CHATTANOOGA SHOOTER: ON ANTIDEPRESSANTS, SLEEPING PILLS, MUSCLE RELAXANTS

chattanooga shooter

CHATTANOOGA SHOOTER, Mohammod Youssuf Abdulazeez, 24

Thanks to our Washington state director Jay Baadsgaard for this information from the Wall Street Journal and thanks to everyone else for sending all the other clues. As if anyone should be surprised to find these drugs at this point…..

5th paragraph reads:
“Mr. Abdulazeez, who was killed Thursday by police after they said he had opened fire at two military facilities, suffered from depression for years, his family said in a statement. He had been on and off various medications, including antidepressants and sleeping pills, a family representative said. At the time of the shooting he was taking muscle relaxants for back pain resulting from his martial-arts training, the friend said.”

ORIGINAL ARTICLE: http://www.wsj.com/articles/chattanooga-shooting-suspect-showed-signs-of-trouble-1437358662

MORE: http://bigstory.ap.org/5ac30c5756ca4dcc89689642ee0d7339&utm_source=android_app&utm_medium=mail&utm_campaign=share

 

ON AND OFF ANTIDEPRESSANTS FOR YEARS

http://video.foxnews.com/v/4363670699001/writings-from-chattanooga-gunman-reveal-disturbing-picture/?intcmp=latestnews#sp=show-clips

http://www.foxnews.com/us/2015/07/20/chattanooga-gunman-troubling-spiral-fueled-by-drugs-booze-and-jihad/?intcmp=latestnews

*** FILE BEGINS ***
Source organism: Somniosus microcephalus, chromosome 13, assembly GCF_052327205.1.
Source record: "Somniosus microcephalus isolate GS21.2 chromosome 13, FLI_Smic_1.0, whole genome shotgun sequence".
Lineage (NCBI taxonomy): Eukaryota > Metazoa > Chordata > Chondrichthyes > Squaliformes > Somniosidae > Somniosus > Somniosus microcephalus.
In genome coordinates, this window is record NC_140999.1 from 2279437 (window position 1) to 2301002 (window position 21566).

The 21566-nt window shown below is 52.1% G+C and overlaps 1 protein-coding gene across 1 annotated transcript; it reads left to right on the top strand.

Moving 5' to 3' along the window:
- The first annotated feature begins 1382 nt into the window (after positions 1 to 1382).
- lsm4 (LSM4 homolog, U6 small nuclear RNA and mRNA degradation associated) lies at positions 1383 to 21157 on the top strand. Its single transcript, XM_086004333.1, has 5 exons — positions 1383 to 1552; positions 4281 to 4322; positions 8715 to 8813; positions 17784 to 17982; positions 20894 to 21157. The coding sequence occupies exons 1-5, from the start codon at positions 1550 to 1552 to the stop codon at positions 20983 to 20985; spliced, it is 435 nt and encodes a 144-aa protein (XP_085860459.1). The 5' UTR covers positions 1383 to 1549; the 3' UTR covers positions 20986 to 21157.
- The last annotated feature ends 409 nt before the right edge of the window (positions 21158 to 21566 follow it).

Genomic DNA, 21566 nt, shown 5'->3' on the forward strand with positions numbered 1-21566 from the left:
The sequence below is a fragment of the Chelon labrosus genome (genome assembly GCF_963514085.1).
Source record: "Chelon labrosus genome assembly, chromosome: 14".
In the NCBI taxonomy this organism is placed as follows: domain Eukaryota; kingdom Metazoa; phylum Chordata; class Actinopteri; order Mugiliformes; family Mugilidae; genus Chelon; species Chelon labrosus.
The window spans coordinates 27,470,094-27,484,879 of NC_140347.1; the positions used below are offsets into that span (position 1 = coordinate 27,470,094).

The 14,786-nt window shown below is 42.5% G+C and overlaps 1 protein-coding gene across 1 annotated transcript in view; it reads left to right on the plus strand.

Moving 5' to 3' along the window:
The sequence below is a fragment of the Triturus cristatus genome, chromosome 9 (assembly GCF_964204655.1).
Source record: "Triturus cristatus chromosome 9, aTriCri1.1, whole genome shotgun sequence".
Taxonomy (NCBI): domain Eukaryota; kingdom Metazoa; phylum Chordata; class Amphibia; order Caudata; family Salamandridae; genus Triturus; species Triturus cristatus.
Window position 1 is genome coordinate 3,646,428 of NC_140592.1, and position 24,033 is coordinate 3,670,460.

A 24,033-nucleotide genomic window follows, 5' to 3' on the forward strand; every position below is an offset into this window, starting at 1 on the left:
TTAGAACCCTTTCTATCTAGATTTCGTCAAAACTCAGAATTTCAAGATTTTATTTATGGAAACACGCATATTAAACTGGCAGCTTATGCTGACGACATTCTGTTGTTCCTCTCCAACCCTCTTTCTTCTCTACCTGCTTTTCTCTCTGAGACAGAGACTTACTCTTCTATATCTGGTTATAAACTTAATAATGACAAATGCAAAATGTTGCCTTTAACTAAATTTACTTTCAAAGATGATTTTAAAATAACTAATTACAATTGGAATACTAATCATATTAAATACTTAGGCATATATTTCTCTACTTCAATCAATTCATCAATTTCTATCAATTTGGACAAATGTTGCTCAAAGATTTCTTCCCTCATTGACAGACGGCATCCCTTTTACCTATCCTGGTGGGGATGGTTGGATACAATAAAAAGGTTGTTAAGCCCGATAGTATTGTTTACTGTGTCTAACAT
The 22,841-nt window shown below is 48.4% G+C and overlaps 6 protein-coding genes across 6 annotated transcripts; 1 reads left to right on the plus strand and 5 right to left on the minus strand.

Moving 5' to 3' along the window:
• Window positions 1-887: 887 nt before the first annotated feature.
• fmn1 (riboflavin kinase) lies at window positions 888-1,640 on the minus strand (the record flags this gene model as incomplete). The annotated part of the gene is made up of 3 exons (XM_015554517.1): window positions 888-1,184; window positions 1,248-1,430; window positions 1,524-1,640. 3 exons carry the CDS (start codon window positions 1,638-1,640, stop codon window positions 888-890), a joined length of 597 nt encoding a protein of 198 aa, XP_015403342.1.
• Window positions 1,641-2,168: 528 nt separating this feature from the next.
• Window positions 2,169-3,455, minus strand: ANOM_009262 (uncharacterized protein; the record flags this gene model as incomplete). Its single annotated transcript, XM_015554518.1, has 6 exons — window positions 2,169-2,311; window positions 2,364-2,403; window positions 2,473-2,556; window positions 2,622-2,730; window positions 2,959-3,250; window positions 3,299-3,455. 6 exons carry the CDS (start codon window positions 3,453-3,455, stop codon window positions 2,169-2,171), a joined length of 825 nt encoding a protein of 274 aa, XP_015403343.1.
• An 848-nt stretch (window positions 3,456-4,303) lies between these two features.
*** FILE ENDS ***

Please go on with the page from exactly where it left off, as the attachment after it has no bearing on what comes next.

TERRORISM IN THIS CASE? THE FIRST BOY SHOT AT COLUMBINE TELLS THE FDA WHERE TO FIND TERRORISTS!

http://www.drugawareness.org/mark-taylors-testimony-before-the-fda-9132004/

EXCESS SEROTONIN PRODUCES VIOLENCE

For decades I have worked to explain that the hypothesis behind antidepressants is backwards – serotonin is NOT low in depression, it is elevated instead. The research is very clear on that if anyone would bother to read it. I have 21 pages of references to that research in small print to it back up. Impairing ones’ ability to metabolize serotonin, as antidepressants are designed to do, causes massive problems which you can listent to me detail to the FDA in 2004 before the Black Box Warning for suicide was added to ALL antidepressant medications ever approved by the FDA and any they might approve in the future: